Aerobic Performance is Degraded, Despite Modest Hypothermia, In Hot Environments
ARMY RESEARCH INST OF ENVIRONMENTAL MEDICINE NATICK MA THERMAL AND MOUNTAIN MEDICINE DIVISION
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Environmental heat stress degrades aerobic performance however, little research has focused on performance when the selected task elicits modest elevations in core body temperature 38.5 deg C. Purpose To determine the effect of environmental heat stress, with modest hyperthermia, on aerobic performance and pacing strategies. Methods After a 30-min cycling preload at 50 VO sub 2peak, eight euhydrated men performed a 15-min time trial on a cycle ergometer in temperate TEMP 21 deg C, 50 RH and hot HOT 40 deg C, 25 RH environments. Core and skin temperature Tc and Tsk, respectively and HR were continuously monitored. Performance was assessed by the total work kJ completed in 15 min. Pacing was quantified by comparing the percent difference in actual work performed in each of five 3-min blocks normalized to the mean work performed per 3-min block. Pace over the final 2 min was compared with the average pace from minutes 0 to 13 for end spurt analysis. Results Tc and HR rose continually throughout both time trials. Peak Tc remained modestly elevated in both environments mean range HOT 38.20 deg C 37.97-38.42 deg C TEMP 38.11 deg C 38.07-38.24 deg C, whereas Tsk was higher in HOT 36.19 or - 0.40 deg C vs 31.14 or - 1.14 deg C, and final HR reached 95 of age-predicted maximum in both environments. Total work performed in HOT 147.7 or - 23.9 kJ was 17 less P 0.05 than TEMP 177.0 or - 25.0 kJ. Pace was evenly maintained in TEMP, but in HOT, volunteers were unable to maintain initial pace, slowing progressively over time. A significant end spurt was produced in both environments. Conclusions During a brief aerobic exercise time trial where excessive hyperthermia is avoided, total work is significantly reduced by heat stress because of a gradual slowing of pace over time. These findings demonstrate how aerobic exercise performance degrades in hot environments without marked hyperthermia.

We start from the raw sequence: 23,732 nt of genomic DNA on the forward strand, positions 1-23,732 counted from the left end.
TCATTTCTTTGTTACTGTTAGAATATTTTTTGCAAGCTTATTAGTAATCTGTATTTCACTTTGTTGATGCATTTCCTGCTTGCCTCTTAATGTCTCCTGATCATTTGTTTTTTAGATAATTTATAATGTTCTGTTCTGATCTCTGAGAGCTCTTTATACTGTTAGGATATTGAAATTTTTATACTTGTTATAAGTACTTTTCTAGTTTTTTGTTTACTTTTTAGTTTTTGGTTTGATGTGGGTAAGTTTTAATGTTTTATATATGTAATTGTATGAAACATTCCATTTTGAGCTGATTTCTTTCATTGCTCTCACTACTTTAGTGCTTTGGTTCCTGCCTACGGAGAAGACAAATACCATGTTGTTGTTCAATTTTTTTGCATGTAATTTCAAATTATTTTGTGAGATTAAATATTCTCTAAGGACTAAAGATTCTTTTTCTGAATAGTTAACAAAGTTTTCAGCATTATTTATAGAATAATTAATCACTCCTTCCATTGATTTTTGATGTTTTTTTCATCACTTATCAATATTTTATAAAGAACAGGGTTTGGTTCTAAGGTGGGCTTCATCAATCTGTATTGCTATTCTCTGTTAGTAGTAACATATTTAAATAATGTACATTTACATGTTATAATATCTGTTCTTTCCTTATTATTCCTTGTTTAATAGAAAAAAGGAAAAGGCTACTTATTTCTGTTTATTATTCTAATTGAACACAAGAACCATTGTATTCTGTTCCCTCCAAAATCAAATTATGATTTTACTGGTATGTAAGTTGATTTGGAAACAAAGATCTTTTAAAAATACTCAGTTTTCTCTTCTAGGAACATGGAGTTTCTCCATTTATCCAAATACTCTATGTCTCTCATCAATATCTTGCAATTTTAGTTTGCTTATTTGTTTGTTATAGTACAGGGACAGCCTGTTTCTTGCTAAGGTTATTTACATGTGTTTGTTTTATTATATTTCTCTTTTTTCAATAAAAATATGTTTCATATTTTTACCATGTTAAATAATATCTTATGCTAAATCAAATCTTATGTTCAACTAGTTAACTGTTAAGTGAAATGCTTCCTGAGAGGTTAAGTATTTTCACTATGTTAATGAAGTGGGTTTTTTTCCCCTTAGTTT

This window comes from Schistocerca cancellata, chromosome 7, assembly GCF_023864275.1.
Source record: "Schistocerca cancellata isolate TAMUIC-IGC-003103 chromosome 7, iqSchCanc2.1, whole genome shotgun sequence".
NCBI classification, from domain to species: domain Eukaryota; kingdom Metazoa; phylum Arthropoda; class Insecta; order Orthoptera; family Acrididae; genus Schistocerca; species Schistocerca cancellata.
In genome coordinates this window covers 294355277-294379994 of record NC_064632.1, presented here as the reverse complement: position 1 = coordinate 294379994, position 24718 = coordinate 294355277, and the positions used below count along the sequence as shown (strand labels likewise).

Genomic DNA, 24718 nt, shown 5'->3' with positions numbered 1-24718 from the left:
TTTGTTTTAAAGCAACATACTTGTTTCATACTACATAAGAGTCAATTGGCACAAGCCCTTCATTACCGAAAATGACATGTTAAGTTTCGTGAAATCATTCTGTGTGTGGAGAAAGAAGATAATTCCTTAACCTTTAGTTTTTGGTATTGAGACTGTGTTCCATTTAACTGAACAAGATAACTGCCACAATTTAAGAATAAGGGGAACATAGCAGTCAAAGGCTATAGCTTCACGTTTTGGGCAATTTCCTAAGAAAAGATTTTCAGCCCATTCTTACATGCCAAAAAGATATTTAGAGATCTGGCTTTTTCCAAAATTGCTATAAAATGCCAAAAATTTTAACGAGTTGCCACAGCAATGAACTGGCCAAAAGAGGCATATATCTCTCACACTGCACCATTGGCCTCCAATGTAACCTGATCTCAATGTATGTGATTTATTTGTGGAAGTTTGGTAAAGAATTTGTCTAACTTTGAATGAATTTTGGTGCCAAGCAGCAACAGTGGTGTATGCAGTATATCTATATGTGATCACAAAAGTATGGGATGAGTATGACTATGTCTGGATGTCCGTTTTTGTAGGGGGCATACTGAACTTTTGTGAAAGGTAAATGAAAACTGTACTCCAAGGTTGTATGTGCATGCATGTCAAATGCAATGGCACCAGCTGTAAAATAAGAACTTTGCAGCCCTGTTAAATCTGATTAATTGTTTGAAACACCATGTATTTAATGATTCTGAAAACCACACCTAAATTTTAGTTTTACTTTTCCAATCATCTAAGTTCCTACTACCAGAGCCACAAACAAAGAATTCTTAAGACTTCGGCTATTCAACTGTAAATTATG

- Stress Physiology